Regulations on board Cal / OSHA apply to almost every workplace in the state, including office, factory and retail workers.
Its pandemic rules apply to all employees except those working from home or when there is a single employee who has no contact with other people.
The council at Wednesday’s meeting could withdraw the new rules it adopted less than a week ago, as they have not yet entered into force, Monteroza said.
But this will at least temporarily leave in place the existing emergency rules, which are even stricter, requiring all workers to be distanced and masked, even if vaccinated.
The board cannot accept new changes without publishing the proposed revisions and notifying the public of at least five calendar days, she said. This potentially creates additional public comments and action at the regular board meeting on 17 June.
The decision of the board’s rules put Newsom in an awkward position as the country nears its promised full opening and as it faces elections to recall in the fall.
The withdrawal was prompted by criticism of Newsom’s restrictions on business and personal activities during the pandemic. His Republican opponents took advantage of the regulations in the workplace as proof that the Newsom administration continues to rule with too heavy a hand.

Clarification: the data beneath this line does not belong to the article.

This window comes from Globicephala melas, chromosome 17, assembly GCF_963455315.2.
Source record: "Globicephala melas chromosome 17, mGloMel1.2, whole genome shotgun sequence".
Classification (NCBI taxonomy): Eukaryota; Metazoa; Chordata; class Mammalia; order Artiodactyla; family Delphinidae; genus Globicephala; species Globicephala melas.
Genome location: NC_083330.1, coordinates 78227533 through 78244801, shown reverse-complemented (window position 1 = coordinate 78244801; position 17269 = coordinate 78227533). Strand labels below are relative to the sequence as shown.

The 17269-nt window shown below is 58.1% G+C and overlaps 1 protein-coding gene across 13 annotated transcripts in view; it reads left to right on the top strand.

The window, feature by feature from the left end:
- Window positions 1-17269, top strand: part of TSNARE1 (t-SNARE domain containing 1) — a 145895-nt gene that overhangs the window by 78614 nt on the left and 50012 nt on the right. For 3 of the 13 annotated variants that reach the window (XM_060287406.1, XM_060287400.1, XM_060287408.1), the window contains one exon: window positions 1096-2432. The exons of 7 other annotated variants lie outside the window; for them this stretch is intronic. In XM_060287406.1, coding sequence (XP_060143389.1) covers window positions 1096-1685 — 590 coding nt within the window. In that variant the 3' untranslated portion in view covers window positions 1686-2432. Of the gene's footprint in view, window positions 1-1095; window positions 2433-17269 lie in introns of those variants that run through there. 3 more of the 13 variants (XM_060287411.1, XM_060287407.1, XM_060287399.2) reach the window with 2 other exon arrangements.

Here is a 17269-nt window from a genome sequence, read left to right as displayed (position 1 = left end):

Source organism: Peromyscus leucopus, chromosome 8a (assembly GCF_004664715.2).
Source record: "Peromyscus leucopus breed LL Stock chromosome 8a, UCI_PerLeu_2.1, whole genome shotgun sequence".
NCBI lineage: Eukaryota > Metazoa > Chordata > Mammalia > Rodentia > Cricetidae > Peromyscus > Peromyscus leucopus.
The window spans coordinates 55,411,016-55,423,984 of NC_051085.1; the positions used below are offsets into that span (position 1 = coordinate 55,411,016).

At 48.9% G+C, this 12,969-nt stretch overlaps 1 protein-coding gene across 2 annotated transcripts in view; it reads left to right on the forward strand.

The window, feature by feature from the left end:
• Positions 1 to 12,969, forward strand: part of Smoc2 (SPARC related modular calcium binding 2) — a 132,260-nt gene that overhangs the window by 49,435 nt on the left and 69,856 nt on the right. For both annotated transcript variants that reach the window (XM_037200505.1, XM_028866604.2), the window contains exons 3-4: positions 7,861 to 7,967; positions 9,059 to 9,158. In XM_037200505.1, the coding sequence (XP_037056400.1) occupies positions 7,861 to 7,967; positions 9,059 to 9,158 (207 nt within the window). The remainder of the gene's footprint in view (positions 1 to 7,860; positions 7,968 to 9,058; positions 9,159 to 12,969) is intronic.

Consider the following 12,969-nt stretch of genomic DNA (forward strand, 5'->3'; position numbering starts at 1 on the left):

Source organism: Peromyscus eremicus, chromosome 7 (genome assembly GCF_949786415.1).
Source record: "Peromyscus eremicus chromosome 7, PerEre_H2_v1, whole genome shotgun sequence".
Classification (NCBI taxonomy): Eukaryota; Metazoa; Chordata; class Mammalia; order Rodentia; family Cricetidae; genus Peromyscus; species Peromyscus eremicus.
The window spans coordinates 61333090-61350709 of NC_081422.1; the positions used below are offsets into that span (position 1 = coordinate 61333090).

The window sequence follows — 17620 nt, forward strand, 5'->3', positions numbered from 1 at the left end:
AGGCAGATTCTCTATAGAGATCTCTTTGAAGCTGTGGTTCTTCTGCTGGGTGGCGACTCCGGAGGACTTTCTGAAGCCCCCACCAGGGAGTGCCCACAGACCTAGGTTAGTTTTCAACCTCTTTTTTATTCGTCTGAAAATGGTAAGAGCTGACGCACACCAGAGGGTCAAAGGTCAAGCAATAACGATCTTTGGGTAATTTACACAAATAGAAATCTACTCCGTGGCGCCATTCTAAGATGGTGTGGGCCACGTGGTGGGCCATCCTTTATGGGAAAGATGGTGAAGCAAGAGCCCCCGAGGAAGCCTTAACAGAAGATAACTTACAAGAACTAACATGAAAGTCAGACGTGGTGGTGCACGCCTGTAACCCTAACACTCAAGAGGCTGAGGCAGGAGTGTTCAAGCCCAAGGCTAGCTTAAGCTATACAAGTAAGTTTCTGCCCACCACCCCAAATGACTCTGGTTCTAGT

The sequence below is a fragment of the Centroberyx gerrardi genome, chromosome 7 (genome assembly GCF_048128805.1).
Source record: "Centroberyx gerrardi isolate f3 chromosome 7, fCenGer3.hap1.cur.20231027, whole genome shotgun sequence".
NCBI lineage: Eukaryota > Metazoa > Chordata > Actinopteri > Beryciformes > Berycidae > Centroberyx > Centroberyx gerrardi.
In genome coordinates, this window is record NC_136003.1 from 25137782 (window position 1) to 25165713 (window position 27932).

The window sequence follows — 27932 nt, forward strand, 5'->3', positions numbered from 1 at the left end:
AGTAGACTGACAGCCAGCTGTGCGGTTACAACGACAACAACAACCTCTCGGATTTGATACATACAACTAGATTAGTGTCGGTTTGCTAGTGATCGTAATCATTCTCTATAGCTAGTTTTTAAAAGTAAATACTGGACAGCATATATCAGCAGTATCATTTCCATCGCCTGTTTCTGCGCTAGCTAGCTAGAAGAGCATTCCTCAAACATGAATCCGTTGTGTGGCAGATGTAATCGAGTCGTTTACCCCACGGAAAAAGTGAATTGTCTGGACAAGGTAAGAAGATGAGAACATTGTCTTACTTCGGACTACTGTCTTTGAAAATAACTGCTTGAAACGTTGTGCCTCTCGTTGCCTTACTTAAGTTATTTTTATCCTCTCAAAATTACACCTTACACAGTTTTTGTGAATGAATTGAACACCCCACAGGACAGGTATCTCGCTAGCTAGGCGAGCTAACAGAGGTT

Carl DeMayo, a former San Diego city councilor seeking Newsom’s withdrawal, sent an email to supporters on Tuesday, stressing an “absurd new term of office” that “is not only inconvenient for workers, but this anti-science policy imposes significant costs on small business and opens them to expensive frivolous lawsuits. “
In a letter to Newsom, the business groups said the requirement for masks, unless everyone is vaccinated in the workplace, would “create another barrier to re-employment and renewal” at a time when “we need to provide incentives for people to return”. .
The organizations also said that requiring masks for people who have been fully vaccinated may lead the public to believe that the vaccine is not really effective.
“Now, more than ever, the state must take the side of science and show residents – both customers and employees – that the COVID-19 vaccine is safe, effective and necessary,” the letter said.
The members of the Cal / OSHA board made it clear when they adopted the measures that the regulations were temporary, and they appointed a subcommittee to continue working on the audits.
The board said it would hear briefings from the State Department of Public Health and the California Department of Occupational Safety and Health at Wednesday’s meeting before reviewing the “impact of the information provided” on the new rules.
Separately, the State Department of Health recommends that workers who have not been vaccinated be tested once or twice a week, depending on the type of test, if they come into close or frequent contact with the public.
This includes, for example, those working in restaurants, public transport, theaters, amusement parks and other areas.
It should also apply to those areas with higher levels of virus transmission, the agency said, and to high-density jobs where physical distancing is difficult, such as factories or food processing plants.